HOUSE — SHOCKTOBER!
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Of the atomic bombs’ 200,000 causalities, all of Nobuhiko Obayashi’s childhood friends were among the deceased.
Nobuhiko Obayashi was just eight years old at the time of the attacks. Clearly, he never lost sight of his pals, or his loss. Here, Obayashi throws a cinematic extravaganza party to celebrate the lost potential of a generation.
Extreme teenage Japanese punk power pop! You bet.
We’re way beyond “Rocky Horror” baby.
“House” takes the cake, the dining room table, the piano, and most certainly the title’s house of horrors that devours seven teenage girls via a very hungry piano.
Chomp, chomp, chomp.
“House” shows Obayashi’s encyclopedic mastery of state-of-the-art filmmaking, from a deeply personal approach to meeting the sugary commercial demands of the film’s producers.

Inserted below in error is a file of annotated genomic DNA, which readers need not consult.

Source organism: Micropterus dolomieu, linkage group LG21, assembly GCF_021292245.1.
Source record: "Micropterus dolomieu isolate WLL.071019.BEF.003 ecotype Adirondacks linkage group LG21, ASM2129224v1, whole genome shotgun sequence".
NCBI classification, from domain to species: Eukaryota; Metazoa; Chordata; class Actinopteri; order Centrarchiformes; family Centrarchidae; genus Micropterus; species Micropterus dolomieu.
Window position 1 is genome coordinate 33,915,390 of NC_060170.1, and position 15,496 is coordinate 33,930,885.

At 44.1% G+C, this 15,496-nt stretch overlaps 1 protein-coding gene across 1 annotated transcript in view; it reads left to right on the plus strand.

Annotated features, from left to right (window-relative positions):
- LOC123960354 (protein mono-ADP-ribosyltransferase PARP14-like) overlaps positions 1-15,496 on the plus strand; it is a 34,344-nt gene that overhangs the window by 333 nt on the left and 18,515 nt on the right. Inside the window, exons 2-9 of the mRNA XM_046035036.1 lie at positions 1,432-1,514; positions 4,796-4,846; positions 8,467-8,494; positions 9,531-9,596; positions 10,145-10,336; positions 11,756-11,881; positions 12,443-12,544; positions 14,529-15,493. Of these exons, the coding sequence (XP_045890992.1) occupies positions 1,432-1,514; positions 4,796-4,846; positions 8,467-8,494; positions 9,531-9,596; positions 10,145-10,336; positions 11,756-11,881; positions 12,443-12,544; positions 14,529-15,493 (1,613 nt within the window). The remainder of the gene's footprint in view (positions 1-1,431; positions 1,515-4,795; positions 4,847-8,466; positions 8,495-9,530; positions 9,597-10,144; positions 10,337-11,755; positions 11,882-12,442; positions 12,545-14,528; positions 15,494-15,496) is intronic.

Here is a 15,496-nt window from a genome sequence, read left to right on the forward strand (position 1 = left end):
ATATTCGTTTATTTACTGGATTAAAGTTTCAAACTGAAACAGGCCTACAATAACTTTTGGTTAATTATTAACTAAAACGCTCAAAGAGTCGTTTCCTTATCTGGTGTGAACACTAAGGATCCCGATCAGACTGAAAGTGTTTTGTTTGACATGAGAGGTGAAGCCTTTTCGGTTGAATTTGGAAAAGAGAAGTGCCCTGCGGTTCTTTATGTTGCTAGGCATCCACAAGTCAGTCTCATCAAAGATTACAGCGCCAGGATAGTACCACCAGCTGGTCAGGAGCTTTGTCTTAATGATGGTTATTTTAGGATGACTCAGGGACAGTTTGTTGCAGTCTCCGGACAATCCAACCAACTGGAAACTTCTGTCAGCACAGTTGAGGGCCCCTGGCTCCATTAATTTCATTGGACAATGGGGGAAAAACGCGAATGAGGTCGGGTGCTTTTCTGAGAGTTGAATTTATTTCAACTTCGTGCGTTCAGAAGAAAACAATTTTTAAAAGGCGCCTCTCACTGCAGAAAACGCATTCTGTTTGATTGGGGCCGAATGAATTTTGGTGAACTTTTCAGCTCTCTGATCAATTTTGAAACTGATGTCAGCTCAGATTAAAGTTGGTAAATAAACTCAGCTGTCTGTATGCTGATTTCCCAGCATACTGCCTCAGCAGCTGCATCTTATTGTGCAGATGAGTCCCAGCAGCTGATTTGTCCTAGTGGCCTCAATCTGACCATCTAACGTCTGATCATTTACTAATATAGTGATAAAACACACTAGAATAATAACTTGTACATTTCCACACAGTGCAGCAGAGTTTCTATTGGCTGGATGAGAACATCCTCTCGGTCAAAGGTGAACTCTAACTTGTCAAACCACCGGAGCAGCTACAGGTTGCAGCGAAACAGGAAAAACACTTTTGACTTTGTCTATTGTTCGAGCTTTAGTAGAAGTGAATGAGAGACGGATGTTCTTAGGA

This insanely ambitious movie puts George Lucas and Steven Spielberg to shame with pure inventiveness.
Obayashi received story ideas from his eleven-year-old daughter, Chigumi. A blood-spewing white cat piles on the film’s cartoonish tone of outrageous evil consuming every body that steps in its path.
Nobuhiko Obayashi uses every filmic technique at his disposal, in order to transmogrify the grief, pain, and sense of incalculable loss that he and so many others experienced. What results is a cinematic phantasmagoria overflowing with humor, expressions of love, and deep-seeded fear of the unknown.
Visually and viscerally stunning from start to finish, “House” is much more than a mere masterpiece.
Not Rated. 88 mins.